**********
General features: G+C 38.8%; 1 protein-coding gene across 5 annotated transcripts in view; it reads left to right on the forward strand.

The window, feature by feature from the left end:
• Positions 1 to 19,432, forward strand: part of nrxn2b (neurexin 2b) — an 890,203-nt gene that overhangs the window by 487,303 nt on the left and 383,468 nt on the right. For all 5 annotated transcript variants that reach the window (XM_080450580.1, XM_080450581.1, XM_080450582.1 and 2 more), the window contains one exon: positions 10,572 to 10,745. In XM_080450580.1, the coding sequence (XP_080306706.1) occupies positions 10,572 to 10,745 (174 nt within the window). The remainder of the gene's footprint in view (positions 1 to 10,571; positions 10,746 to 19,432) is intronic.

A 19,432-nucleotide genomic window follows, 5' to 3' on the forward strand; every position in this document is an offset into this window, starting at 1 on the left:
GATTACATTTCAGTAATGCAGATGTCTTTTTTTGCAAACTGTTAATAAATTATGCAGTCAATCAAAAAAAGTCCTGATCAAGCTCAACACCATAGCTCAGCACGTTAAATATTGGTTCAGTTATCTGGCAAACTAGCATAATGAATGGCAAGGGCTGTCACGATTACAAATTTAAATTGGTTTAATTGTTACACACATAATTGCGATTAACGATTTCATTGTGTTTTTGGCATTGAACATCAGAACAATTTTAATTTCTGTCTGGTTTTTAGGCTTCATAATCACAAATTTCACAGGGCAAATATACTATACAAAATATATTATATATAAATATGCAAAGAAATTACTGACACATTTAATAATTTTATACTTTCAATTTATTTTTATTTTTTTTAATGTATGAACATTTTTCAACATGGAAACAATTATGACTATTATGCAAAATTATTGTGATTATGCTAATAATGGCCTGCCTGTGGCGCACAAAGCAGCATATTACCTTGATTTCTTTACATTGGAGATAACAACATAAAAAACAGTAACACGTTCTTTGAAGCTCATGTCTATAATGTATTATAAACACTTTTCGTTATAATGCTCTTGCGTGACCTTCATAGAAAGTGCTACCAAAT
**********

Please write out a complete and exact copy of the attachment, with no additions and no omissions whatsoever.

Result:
General features: G+C 38.8%; 1 protein-coding gene across 5 annotated transcripts in view; it reads left to right on the forward strand.

The window, feature by feature from the left end:
• Positions 1 to 19,432, forward strand: part of nrxn2b (neurexin 2b) — an 890,203-nt gene that overhangs the window by 487,303 nt on the left and 383,468 nt on the right. For all 5 annotated transcript variants that reach the window (XM_080450580.1, XM_080450581.1, XM_080450582.1 and 2 more), the window contains one exon: positions 10,572 to 10,745. In XM_080450580.1, the coding sequence (XP_080306706.1) occupies positions 10,572 to 10,745 (174 nt within the window). The remainder of the gene's footprint in view (positions 1 to 10,571; positions 10,746 to 19,432) is intronic.

A 19,432-nucleotide genomic window follows, 5' to 3' on the forward strand; every position in this document is an offset into this window, starting at 1 on the left:
GATTACATTTCAGTAATGCAGATGTCTTTTTTTGCAAACTGTTAATAAATTATGCAGTCAATCAAAAAAAGTCCTGATCAAGCTCAACACCATAGCTCAGCACGTTAAATATTGGTTCAGTTATCTGGCAAACTAGCATAATGAATGGCAAGGGCTGTCACGATTACAAATTTAAATTGGTTTAATTGTTACACACATAATTGCGATTAACGATTTCATTGTGTTTTTGGCATTGAACATCAGAACAATTTTAATTTCTGTCTGGTTTTTAGGCTTCATAATCACAAATTTCACAGGGCAAATATACTATACAAAATATATTATATATAAATATGCAAAGAAATTACTGACACATTTAATAATTTTATACTTTCAATTTATTTTTATTTTTTTTAATGTATGAACATTTTTCAACATGGAAACAATTATGACTATTATGCAAAATTATTGTGATTATGCTAATAATGGCCTGCCTGTGGCGCACAAAGCAGCATATTACCTTGATTTCTTTACATTGGAGATAACAACATAAAAAACAGTAACACGTTCTTTGAAGCTCATGTCTATAATGTATTATAAACACTTTTCGTTATAATGCTCTTGCGTGACCTTCATAGAAAGTGCTACCAAAT